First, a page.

Sat, 04 Nov 2000

Tripartite force to be formed to secure the capital

JAKARTA (JP): Governor Sutiyoso said on Friday that a tripartite force, comprising the military, police and city administration, would be permanently deployed to maintain security and order in the capital.

Under the new scheme, security affairs in the capital will no longer be solely under the management of the city police headquarters as it will also involve the city military command and city administration.

Sutiyoso said the chief of city military command Maj. Gen. Slamet Kirbiantoro and city police Insp. Gen. Mulyono Sulaiman had agreed on the implementation of the new system.

"First, we'll establish a joint team to formulate the system. The team will be chaired by the deputy governor, and assisted by the deputy chief of the city police and the city military command's chief of staff.

"The details of the new system will be completed on Nov. 25, and it will be implemented on Nov. 27, the beginning of this year's Ramadhan," said Sutiyoso, a retired three-star general and also chairman of Muspida (the capital's leadership forum).

The chiefs of the city military command and city police are members of the forum.

Sutiyoso, however, denied that the tripartite system would be established to secure Ramadhan, the post-Ramadhan Idul Fitri celebration and Christmas in late December.

"The security cooperation among the three parties for handling security matters in the capital will be permanent," he said.

He said the three parties had so far coordinated only during special national and international events, but the cooperation was terminated along with the completion of the events.

"With the new system, security cooperation will be maintained on normal days," Sutiyoso told reporters after a coordination meeting with Kirbiantoro and Mulyono at city military command headquarters in East Jakarta.

On a separate occasion, Sutiyoso said the team might form a joint task force, which included members of the three parties.

"It's possible to arm the task force members, especially if they are dealing with violent rallies. However, the members will always act according to standard operating procedures," he said at City Hall.

Sutiyoso dismissed speculation that certain security threats were behind the establishment of the new system.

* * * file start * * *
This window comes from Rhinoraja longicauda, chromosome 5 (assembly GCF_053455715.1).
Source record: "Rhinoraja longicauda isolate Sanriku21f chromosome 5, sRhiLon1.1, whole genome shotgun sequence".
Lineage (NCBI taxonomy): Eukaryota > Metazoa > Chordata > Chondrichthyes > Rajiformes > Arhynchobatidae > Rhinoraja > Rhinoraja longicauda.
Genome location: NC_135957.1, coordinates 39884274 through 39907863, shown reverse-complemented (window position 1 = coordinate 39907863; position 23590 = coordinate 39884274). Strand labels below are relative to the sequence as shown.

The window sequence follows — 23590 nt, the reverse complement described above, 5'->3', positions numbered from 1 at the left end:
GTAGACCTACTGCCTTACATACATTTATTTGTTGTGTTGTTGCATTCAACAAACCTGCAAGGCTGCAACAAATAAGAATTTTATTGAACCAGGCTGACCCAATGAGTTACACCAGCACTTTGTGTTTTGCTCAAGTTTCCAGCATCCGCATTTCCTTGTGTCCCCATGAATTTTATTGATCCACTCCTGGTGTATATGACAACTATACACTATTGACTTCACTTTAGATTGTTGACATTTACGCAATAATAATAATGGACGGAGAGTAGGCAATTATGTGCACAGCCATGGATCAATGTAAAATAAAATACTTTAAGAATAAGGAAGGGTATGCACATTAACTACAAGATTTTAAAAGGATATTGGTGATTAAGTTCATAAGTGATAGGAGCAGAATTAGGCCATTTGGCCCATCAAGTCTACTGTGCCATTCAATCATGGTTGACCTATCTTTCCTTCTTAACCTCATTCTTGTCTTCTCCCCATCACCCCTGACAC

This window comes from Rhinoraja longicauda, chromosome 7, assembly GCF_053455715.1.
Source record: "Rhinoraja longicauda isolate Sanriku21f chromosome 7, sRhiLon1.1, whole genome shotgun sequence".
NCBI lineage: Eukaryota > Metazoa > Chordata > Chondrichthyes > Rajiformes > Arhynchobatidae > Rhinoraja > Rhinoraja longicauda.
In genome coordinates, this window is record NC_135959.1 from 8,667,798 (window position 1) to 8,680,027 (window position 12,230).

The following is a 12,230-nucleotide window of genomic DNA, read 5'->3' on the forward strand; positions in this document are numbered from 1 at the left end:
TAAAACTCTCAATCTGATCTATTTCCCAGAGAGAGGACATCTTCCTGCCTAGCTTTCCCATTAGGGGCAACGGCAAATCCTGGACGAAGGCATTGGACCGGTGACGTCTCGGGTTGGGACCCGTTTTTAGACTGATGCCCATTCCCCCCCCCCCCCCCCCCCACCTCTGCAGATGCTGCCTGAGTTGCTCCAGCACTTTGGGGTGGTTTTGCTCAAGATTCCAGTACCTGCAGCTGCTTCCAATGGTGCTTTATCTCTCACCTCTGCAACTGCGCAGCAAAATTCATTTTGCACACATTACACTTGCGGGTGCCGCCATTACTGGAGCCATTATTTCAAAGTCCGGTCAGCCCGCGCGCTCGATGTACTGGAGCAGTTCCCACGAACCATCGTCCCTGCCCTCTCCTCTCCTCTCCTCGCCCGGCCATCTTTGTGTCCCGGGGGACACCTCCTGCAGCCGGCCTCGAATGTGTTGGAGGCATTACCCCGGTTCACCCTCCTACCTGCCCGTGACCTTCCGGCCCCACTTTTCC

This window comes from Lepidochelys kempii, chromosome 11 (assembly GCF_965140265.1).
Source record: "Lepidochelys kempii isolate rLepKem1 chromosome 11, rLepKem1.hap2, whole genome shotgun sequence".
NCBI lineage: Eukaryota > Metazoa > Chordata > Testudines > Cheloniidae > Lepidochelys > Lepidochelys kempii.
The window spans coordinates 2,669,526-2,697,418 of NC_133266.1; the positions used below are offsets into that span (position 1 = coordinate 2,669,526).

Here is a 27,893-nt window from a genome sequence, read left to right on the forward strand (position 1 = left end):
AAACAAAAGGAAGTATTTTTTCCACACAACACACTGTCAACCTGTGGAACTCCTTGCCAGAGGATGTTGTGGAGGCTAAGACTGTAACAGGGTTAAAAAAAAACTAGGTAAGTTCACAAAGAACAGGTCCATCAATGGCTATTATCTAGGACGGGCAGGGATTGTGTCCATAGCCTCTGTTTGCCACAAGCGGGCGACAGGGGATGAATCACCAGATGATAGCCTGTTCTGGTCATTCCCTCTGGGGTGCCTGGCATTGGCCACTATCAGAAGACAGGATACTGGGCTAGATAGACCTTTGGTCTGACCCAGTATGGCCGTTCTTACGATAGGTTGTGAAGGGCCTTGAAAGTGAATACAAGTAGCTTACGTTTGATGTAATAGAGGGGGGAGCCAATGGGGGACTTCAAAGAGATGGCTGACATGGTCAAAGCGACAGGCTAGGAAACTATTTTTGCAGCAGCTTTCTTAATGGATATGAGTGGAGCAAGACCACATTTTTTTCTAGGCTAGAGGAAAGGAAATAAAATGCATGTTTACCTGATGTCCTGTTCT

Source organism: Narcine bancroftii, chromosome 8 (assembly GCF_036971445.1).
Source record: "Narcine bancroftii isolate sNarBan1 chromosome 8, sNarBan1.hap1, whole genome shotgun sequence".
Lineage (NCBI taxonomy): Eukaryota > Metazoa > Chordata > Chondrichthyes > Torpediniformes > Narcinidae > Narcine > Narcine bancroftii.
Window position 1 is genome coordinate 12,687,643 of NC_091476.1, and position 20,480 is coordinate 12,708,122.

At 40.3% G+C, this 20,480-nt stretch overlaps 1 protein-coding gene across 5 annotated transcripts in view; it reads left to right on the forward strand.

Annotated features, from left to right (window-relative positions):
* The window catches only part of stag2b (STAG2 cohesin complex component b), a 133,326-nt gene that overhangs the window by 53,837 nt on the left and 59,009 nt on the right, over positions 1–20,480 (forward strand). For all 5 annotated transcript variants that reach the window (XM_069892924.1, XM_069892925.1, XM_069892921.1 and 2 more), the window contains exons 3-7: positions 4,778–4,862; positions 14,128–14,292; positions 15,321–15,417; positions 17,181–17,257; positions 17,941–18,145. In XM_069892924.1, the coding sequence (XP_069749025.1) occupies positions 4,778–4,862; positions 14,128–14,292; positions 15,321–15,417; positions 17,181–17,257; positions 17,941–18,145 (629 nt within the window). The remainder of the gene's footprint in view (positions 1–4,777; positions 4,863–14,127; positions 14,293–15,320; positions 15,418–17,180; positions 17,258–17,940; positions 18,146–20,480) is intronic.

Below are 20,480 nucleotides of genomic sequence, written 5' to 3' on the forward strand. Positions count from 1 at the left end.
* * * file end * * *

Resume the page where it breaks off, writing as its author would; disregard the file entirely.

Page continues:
"Security is what everyone wants as it affects our economy. Therefore, it should be given special attention," he said.

The governor said the new system was needed as the police alone were not able to secure the capital.

"The quality of the police and the number of officers are limited," he said, adding that the current police ratio was one officer for every 1,200 citizens.

The ideal ratio should be one officer for every 200 people, he said.

He said besides militarymen and police personnel, Hansip (civilian guards) and city public order officials -- who are under the supervision of the city administration -- were expected to be members of the joint task force.

The governor said the police were happy with the new system, and would not feel disturbed that their authority will be reduced with the presence of military personnel.

"There should be no problems with the police, since they need help and have expected it to secure the capital due to their limited personnel," he said.

"There won't be any wars with other countries in the near future, so it's okay if military personnel assist security matters here. Moreover, security threats often come from parties at home," he said without elaborating further.

To finance the operation of the new system, the administration will raise funds from the city administration and draw from the central government budget, the governor said.

Police solely took control over security issues from the military after its formal separation with the military last year. (asa/dja)